The Ute Mountain Ute Tribe of southwestern Colorado, Utah and New Mexico has asked the U.S. Supreme Court to hear questions concerning state taxation of oil and gas production on Indian trust land.
The tribe asked the court to consider whether New Mexico can tax mineral production within an Indian nation although the state provides no services there, tribal members cannot vote in state elections, and “the state has nothing to do with the on-reservation activity, save tax it” creating a condition of “taxation without representation.”
A new set of circumstances would be created if states can impose taxes on mineral development on Indian lands regardless of the tribes’ own interests as sovereign governments “unless Congress has specifically disclaimed states’ rights to do so,” the petition contends.
The high court is asked to review the judgment of the U.S. 10th Circuit Court of Appeals, which in July reversed a lower court ruling favorable to the tribe. A three-judge panel of the appeals court held in a split decision that certain New Mexico taxes on non-Indian lessees developing the tribe’s minerals on trust land were not illegal under federal law.
In its reversal, the federal appeals court said the economic burden of reinstating the taxes would fall on the non-Indian operators rather than the tribe, and concluded that New Mexico “has asserted a sufficient justification for imposing the taxes” even taking into account relevant legislation and “the history of tribal sovereignty.”
Some 186 active oil and gas wells on the reservation are operated under existing leases and agreements by 12 different oil and gas companies. Natural gas is the primary resource extracted under federal and state mineral development rules.
Once oil and gas are extracted from tribal land, they are taken off-reservation to be processed and sold using an infrastructure generally comprising state-maintained roads over which oil goes to refineries in New Mexico and natural gas over pipelines leading to main lines in that state, all of which increase the economic value of the oil and gas, the 10th Circuit said, contradicting the lower court’s assessment of minimal value, at most.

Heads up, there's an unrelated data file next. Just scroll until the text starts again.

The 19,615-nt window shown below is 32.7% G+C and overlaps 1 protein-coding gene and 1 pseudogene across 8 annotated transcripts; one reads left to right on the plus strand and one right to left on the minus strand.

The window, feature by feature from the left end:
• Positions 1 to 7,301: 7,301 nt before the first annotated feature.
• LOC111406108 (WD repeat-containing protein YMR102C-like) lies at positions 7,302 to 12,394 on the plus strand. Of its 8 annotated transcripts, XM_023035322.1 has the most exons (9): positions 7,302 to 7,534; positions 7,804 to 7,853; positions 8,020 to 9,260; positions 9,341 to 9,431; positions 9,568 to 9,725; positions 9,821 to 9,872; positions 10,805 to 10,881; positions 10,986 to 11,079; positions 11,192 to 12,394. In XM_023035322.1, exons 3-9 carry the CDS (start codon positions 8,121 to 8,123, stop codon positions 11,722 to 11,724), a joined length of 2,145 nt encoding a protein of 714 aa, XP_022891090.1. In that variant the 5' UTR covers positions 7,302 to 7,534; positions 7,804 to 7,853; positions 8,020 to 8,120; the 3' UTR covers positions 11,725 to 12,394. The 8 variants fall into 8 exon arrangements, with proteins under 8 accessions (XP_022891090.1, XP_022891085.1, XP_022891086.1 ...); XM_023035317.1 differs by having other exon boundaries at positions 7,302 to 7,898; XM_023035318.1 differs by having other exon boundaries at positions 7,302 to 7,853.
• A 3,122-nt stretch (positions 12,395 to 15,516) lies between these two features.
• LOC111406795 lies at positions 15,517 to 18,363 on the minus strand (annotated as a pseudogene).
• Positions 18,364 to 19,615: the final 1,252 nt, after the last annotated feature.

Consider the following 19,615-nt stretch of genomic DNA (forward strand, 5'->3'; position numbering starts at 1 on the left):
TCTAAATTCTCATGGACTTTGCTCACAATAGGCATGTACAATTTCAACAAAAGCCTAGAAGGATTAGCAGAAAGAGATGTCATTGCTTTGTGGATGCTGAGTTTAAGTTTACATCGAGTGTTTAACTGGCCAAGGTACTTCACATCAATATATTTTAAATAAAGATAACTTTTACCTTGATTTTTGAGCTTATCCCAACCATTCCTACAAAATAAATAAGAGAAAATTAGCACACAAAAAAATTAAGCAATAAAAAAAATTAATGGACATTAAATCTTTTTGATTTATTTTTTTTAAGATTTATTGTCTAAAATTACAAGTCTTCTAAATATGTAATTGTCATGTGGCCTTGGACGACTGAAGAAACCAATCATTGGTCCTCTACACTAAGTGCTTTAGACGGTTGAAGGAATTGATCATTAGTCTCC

New Mexico imposes five state taxes addressed in current litigation—those concerning oil and gas severance and conservation, as well as those concerning emergency school taxes and two ad valorem production taxes. The taxes are paid by the oil and gas operators and are not reimbursed by the tribe, the federal appeals court was told.
For 2002 – 2007, the taxes on oil and gas production totaled more than $8 million for New Mexico’s uses, including allocations to local governments, but not including the tribe, despite the five taxes’ indirect burden on revenue-generating possibilities for the tribe, whose per capita income in 2000 was $8,159.
Even though the existing state taxes fall on oil and gas companies, the Utes lose revenue because they cannot impose the same taxes, the lower court found.
By tribal resolution, the Utes in 1992 said if the five taxes were found unlawful, the tribe’s “severance tax will be increased by the amount of the five New Mexico taxes” with some $1.3 million in increased severance tax going to approximately 2,000 enrolled tribal members in an amount of about $650 per enrollee. Judge Carlos F. Lucero, dissenting from the 10th Circuit’s ruling, noted the additional $650 per member would be “no small sum” given the low per capita income.
The current petition says the unoccupied New Mexico reservation lands are used by the tribe only for livestock grazing and oil and gas development and New Mexico provides no services there. Because no one lives on the New Mexico lands, no tribal members are New Mexico voters. In any case, leasing there “has always been a federal and tribal concern and not a state one.”